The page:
August 3, 2009
In this weeks Classifieds, you'll find:
6 DBE opportunities
Seattle Hails Long-Awaited Central Link Light Rail
The Seattle region waited 40 years for the event that occurred July 18: the opening of Sound Transit’s new Central Link light rail line. More than 92,000 passengers rode free during the first weekend of service, approximately 45,000 of them on opening day.
“Today I’m excited to say that Sound Transit went from being that ‘Little Engine That Could’ to a promising new ‘Economic Engine’ for our entire region,” Sen. Patty Murray (D-WA) said during ribbon-cutting ceremonies on the plaza at Mount Baker Station, in Seattle’s Rainier Valley neighborhood. Murray chairs the Senate Appropriations Subcommittee on Transportation and Housing and Urban Development.
Seattle Mayor Greg Nickels, a longtime supporter of light rail and chair of the Sound Transit Board of Directors, joined Sound Transit Chief Executive Officer Joni Earl and Murray at the launch.
“We are thrilled with the way this region has embraced the opening of Link light rail,” Earl said. “The years of planning and construction are paying off for thousands of riders every day.”
“The crowds at light rail stations throughout the weekend showed the excitement people feel as we have become a light rail region,” Nickels said. “That excitement about our mass transit future will only grow,” he said, “as we continue to build and expand on the light rail system.”
In addition to free rides throughout the weekend, all stations on the 14-mile light rail line showcased live musical entertainment and food from nearby restaurants and stores. The Transportation Choices Coalition, a citizen advocacy group, celebrated the opening with a black-tie event.
The introduction of light rail to Seattle means an exponential increase in intermodal connections. Link riders can “link” from mode to mode with ease, transferring to buses and trolleybuses, Sounder commuter rail, ferries, the Seattle Monorail, and the South Lake Union Streetcar.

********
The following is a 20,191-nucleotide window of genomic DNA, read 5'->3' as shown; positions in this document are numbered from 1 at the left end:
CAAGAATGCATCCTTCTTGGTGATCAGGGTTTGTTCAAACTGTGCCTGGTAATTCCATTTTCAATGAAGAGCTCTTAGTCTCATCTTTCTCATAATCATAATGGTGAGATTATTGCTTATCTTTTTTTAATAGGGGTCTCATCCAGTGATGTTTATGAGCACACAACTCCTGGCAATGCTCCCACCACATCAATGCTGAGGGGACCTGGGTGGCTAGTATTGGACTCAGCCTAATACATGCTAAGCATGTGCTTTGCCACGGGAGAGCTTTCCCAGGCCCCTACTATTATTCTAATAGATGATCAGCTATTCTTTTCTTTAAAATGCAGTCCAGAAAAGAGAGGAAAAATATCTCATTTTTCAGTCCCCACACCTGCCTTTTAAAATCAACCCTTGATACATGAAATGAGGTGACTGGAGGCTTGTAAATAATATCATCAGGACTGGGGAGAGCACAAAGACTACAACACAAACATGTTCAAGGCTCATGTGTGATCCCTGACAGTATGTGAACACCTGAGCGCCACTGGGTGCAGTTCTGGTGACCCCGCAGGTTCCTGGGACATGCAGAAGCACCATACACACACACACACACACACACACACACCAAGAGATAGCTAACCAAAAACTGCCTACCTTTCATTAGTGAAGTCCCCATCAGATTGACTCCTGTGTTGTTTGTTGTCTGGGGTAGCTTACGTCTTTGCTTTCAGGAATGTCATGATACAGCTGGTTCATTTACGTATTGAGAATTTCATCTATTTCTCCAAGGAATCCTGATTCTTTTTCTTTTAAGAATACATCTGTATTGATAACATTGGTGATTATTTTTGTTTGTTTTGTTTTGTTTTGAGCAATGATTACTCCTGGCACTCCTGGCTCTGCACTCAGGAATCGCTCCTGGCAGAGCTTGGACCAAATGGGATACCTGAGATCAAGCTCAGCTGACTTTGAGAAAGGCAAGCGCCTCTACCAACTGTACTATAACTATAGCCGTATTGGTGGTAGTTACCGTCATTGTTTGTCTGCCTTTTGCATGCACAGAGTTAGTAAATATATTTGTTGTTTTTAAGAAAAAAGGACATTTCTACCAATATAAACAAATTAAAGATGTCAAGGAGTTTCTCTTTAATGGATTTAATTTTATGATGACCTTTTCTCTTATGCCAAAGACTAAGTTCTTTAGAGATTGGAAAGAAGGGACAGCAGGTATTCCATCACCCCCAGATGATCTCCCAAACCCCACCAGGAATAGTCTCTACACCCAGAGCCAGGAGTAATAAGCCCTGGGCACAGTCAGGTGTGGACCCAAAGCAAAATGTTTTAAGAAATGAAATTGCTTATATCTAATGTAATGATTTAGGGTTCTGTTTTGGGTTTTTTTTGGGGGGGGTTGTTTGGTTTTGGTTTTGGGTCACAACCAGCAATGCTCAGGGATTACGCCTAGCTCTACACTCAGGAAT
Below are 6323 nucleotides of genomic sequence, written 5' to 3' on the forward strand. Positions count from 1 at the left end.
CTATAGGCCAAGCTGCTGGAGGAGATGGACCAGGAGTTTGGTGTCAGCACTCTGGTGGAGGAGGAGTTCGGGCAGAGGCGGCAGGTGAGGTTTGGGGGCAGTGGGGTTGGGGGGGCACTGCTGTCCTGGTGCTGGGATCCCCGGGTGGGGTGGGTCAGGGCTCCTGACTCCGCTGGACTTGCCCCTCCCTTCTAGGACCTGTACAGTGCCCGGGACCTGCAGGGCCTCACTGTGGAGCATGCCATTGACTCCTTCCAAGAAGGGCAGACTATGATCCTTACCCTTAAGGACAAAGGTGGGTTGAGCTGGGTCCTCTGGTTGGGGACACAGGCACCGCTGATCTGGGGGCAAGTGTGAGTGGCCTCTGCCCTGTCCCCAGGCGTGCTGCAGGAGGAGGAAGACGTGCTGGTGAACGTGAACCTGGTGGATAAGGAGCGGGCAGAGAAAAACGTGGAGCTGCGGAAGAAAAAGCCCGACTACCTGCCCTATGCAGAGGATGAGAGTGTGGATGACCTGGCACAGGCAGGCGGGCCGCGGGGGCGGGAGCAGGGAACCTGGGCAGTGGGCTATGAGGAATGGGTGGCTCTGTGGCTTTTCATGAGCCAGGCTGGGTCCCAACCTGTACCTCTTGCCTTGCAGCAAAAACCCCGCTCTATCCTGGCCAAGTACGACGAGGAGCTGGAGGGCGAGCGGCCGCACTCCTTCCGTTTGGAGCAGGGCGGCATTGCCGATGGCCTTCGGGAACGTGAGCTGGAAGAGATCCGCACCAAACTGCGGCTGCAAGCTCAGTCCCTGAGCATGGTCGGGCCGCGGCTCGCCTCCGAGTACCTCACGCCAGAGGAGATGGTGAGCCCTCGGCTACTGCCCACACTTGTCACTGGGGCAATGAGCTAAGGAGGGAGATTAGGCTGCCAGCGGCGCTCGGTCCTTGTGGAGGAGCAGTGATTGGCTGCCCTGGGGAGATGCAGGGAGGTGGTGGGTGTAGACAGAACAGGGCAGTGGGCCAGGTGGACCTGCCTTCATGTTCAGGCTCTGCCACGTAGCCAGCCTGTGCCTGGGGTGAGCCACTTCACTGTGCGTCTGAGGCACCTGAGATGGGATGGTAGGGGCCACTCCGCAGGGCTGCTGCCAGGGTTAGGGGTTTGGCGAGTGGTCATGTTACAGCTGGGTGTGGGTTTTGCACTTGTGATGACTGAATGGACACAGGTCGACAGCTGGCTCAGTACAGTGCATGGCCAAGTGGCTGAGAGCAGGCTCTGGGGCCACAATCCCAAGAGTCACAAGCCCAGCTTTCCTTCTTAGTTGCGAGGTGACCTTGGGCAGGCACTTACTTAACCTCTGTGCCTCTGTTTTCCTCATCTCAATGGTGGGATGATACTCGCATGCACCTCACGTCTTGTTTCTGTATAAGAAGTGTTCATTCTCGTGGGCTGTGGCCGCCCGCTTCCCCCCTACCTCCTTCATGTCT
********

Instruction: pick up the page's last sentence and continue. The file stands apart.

Part of the geographical challenge for constructing light rail in the region is that Seattle is located on an isthmus, a stretch of land with water on both sides, where mobility can be difficult. Twenty years ago, however, transportation planners were looking ahead, constructing the downtown Seattle Transit Tunnel with an eye to both light rail and buses. With the arrival of light rail, four of the 12 Link stations—Westlake, University Street, Pioneer Square, and International District/Chinatown—are located in the tunnel. The 14-mile line also includes at-grade and elevated segments, rising to a height of 80 feet above ground at the Tukwila International Boulevard Station.
The next step is already underway. While currently the line ends at Tukwila International Boulevard and airport-bound passengers have to transfer to a bus shuttle, Link will open its Airport Link extension, with direct access to SeaTac Airport, in December.
The line operates with Kinkisharyo vehicles that can transport 200 passengers per car, 74 seated. Sound Transit estimates 21,000 average weekday boardings on Central Link by the end of 2009, increasing to 26,600 average weekday boardings in 2010 following the opening of the Airport Link extension.
The opening kicked off service on the first of what will ultimately be 55 miles of light rail service in the central Puget Sound region stretching from Seattle to Lynnwood, Bellevue, Redmond, Mercer Island, and Federal Way by 2023. Construction recently began on a light rail line connecting downtown Seattle with the University of Washington, scheduled to enter service in 2016.